It's an enormous property worth $20 million and for six weeks before Christmas, it was a sanctuary for Prince Harry, Meghan and their nine-month-old son Archie.
They hiked, according to reports, and jogged, enjoying the privacy of the small Pacific enclave. Then, the news broke about where they were and the press arrived outside and that's where they remain.
While photos show a plastic sheet preventing anyone getting a peek inside the grounds of the property, the tension between the Sussexes and the growing media pack just outside their gates looks set to only intensify.
Overnight, Harry and Meghan called in the lawyers, after photos of Meghan with baby Archie and her dogs were splashed across newspapers in the UK. A firm acting for the couple sent out a letter alleging that the shots had been taken by paparazzi "hiding in the bushes and spying".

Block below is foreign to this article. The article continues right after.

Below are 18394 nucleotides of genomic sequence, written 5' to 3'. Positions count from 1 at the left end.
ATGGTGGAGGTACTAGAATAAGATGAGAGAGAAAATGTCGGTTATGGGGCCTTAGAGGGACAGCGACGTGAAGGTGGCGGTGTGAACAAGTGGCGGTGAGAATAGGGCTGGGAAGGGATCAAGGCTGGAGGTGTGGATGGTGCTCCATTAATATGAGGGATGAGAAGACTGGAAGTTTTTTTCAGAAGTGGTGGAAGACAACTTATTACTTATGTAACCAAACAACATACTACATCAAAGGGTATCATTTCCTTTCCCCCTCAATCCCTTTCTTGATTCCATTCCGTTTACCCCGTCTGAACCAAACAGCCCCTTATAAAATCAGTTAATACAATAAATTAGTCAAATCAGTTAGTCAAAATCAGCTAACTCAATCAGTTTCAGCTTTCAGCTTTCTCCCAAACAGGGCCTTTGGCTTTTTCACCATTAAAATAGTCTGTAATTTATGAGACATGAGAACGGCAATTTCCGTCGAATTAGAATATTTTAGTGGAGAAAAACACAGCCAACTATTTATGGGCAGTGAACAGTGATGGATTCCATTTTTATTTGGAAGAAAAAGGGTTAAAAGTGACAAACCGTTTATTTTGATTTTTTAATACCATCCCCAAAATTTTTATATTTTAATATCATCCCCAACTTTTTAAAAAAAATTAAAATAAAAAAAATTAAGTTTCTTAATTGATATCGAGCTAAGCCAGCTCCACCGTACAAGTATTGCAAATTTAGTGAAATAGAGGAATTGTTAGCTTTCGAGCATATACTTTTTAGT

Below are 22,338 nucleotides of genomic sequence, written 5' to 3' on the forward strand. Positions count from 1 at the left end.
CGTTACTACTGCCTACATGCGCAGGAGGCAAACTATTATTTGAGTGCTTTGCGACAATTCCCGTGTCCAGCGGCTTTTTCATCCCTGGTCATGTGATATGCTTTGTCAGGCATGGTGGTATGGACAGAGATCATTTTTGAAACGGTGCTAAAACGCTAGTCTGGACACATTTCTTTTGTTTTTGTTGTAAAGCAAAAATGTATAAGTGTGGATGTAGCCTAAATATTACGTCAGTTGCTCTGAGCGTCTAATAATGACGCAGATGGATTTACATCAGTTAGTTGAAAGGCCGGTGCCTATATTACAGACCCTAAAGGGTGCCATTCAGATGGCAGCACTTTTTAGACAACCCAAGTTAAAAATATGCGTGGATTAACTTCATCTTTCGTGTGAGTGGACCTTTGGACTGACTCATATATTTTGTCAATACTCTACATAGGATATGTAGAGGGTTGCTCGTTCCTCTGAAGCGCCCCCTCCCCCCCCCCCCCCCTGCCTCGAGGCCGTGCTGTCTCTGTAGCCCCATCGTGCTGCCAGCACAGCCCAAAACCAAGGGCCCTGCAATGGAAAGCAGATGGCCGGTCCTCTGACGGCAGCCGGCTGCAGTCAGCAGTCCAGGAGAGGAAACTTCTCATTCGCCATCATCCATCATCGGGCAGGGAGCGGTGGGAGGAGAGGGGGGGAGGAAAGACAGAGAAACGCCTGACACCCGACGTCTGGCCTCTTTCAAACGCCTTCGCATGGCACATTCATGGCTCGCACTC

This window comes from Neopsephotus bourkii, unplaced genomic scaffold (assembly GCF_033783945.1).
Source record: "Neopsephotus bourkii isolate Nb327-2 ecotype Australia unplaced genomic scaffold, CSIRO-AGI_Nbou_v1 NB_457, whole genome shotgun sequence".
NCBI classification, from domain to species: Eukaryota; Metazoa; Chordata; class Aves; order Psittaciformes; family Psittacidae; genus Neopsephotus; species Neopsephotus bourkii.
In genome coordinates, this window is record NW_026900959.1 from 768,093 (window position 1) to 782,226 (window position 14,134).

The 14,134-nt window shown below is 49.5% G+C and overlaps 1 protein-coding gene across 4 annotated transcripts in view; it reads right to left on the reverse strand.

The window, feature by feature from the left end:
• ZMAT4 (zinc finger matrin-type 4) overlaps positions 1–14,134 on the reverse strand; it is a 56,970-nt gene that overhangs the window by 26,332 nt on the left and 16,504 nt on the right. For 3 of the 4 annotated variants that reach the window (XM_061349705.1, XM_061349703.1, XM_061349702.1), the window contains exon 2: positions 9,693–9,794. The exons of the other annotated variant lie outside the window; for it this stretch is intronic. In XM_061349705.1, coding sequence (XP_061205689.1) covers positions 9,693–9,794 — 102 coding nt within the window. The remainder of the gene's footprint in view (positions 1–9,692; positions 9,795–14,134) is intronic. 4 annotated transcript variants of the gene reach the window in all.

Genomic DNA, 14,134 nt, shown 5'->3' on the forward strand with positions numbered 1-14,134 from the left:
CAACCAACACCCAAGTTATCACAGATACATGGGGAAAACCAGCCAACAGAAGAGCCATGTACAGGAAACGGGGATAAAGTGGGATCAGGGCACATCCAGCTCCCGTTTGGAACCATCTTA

In an impassioned speech on Sunday night, Harry said that he was now hoping for a more "peaceful" life.
However, according to a celebrity photographer who has spent weeks on Vancouver Island that wish is unlikely to come true. He says that "the appetite for photos of them is not going to end" and that a shot of the trio could be worth up to $1 million.
Giles Harrison, of London Entertainment Group, has spent two weeks on the island, including photographing Meghan when she departed by seaplane for a day trip to nearby Vancouver last week. He says there is no chance the frenzy around them will die down.